"I see no evidence for psychotic thought progresses either present or underlying, no evidence for hallucinations or delusions. He does not reveal evidence for serious psychoneurotic disorder with poor self control. He does not show evidence for a longstanding characterological disorder or a sociopathic personality disorder with acting out processes. He denies the use of drugs of any type, which could have stimulated an acute toxic psychotic state, resulting in loss of control and explosive violence." Dr. Robert Sadoff quoted in Errol Morris's A Wilderness of Errors in regard to Dr. Jeffrey MacDonald, who was later convicted of murdering his wife and two young daughters in Fort Bragg, North Carolina, February 17th, 1970.
That statement should be disturbing to all of us.
Firstly, if you believe that Dr. Jeffrey MacDonald murdered his wife and two daughters on February 17, 1970, then you have an allegedly reputable psychiatrist, Dr. Robert Sadoff, offering a ridiculously inept misdiagnosis of a violent psychotic killer, a man who stabbed his own daughter with an ice pick and battered his wife's head with a club of some kind and stabbed her 21 times with the same ice pick and then devised some preposterous story about drug-crazed hippies conducting a Manson-like slaughter in his home to tell the military police investigators.
No symptoms of any "characterological" disorder, according to Dr. Sadoff.
But if you believe MacDonald was railroaded, Dr. Sadoff's comments are no less disturbing. Are you blown away by his scintillating use of pseudo-scientific jargon? Just what is a "characterological disorder"? Is this something you can measure or calculate based on anything other than a conversation? A conversation which is an exchange of words which is judged by man with credentials and then presented to the public and the courts and the investigators as some kind of scientific conclusion?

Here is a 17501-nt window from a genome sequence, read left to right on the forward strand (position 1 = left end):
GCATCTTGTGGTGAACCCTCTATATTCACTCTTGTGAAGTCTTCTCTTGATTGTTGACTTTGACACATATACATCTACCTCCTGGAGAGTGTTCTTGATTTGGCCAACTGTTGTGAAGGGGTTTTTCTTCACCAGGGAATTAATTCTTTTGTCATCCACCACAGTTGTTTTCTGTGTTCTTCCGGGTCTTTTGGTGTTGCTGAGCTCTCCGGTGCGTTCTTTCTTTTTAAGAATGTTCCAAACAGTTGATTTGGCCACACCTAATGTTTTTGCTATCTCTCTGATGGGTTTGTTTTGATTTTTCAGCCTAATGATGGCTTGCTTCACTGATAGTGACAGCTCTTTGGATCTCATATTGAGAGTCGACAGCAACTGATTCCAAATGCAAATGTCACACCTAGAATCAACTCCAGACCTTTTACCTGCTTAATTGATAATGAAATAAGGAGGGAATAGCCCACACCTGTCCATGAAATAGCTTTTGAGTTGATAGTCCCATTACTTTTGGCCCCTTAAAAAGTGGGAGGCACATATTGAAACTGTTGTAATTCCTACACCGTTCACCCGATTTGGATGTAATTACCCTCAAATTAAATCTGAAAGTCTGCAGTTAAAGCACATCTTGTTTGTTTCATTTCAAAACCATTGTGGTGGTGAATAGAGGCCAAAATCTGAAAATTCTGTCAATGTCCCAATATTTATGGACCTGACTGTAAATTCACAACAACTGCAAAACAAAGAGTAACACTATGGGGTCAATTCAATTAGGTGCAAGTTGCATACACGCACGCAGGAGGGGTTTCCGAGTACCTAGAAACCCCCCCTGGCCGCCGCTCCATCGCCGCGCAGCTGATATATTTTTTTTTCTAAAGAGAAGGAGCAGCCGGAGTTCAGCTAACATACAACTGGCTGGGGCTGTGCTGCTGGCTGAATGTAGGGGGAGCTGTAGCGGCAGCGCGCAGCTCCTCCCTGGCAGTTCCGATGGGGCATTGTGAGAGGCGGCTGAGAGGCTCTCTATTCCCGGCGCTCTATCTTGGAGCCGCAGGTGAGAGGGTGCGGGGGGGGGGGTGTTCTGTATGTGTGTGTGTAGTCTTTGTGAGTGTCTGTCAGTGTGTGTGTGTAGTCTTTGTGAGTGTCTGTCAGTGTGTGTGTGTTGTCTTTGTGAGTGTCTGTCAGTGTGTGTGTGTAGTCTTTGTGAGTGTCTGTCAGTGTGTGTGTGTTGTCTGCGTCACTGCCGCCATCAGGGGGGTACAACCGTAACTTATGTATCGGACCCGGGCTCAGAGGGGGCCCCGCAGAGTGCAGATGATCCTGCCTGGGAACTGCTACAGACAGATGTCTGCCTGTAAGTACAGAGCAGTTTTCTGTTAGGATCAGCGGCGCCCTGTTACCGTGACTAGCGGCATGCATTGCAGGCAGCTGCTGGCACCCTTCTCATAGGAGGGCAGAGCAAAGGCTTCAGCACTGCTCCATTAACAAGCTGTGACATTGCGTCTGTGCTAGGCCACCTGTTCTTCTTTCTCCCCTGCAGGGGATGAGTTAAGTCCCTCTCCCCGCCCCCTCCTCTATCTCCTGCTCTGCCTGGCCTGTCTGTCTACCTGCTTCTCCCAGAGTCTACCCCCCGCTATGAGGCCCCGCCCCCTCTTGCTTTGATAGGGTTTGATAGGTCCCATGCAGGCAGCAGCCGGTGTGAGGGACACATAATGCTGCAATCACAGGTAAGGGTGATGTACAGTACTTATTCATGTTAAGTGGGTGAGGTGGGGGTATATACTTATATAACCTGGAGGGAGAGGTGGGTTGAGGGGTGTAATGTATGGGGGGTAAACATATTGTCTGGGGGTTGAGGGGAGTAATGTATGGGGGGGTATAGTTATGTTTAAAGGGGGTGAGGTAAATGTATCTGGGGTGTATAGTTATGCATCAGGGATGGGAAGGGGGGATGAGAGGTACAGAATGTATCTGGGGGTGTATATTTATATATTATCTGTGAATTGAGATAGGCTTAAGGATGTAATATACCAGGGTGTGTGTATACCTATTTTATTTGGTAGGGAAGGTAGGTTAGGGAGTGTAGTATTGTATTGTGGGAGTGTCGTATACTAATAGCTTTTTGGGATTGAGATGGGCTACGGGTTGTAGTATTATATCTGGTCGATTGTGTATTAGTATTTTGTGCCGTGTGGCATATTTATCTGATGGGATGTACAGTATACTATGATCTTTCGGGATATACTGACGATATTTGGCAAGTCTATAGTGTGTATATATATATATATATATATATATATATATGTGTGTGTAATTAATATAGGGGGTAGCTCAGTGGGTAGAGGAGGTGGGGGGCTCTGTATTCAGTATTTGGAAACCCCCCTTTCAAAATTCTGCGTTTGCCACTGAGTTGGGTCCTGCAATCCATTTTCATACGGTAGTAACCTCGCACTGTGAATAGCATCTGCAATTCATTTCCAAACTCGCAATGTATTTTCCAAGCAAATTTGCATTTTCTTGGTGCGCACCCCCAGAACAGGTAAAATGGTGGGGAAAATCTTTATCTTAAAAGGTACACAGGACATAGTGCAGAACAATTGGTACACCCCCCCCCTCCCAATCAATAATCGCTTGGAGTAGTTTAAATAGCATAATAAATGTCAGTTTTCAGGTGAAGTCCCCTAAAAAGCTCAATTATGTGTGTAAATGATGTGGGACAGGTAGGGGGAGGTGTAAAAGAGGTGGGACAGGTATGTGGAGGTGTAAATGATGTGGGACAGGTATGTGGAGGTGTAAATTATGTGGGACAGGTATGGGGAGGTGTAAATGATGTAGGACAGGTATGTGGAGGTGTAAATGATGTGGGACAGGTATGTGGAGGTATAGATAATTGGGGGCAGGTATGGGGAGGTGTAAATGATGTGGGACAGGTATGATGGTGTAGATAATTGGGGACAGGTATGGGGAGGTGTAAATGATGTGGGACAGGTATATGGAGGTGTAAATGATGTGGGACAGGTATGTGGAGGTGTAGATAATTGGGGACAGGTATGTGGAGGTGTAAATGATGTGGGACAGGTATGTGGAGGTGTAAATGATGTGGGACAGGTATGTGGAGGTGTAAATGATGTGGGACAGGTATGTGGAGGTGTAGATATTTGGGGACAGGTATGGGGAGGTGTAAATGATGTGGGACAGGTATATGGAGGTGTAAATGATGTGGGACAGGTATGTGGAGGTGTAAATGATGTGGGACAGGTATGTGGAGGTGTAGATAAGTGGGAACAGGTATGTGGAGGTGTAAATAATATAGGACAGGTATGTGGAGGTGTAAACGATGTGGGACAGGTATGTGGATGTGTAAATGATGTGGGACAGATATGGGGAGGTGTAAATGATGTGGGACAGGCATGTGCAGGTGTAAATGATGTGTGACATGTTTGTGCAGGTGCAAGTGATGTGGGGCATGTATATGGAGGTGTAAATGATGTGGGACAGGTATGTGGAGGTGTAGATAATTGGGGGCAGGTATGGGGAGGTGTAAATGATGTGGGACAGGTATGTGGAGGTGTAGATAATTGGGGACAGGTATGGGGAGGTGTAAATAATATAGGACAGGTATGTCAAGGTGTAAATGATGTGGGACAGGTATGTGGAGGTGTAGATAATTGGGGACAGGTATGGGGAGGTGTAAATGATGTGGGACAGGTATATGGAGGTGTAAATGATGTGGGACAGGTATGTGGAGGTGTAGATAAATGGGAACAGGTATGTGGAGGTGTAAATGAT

Is there a necessity for the phrase "longstanding characterological disorder" or for the phrase "sociopathic personality disorder with acting out processes"? What if Dr. Sadoff just said this:
"Dr. Jeffrey MacDonald seemed like a nice guy. I liked him. He didn't yell or get angry or threaten me in any way. I thought he was swell."
Ah, you say. No court would accept that as "expert" testimony. It would have no authority, no cachet. The attorney's would not nod their heads knowingly or consult their table of characterological disorders to see if all the criteria were met.
Dr. Sadoff would probably admit that he is not God. He does not see into anyone's mind. He does not have any special gift for un-encrypting the myriad complexities of nuance and suggestion and subtle inference and implication and allusion and random snatches of impulse and vocabularic irregularity (if he can make up words with dubious meanings, so can I). He had a conversation with Jeffrey MacDonald. He knows no more than any smart person could possibly know from a conversation with a suspected killer. He merely knows how to produce psychology theatre and, unfortunately, many people are convinced that there is a secret script that be decoded by magical people with degrees and certificates.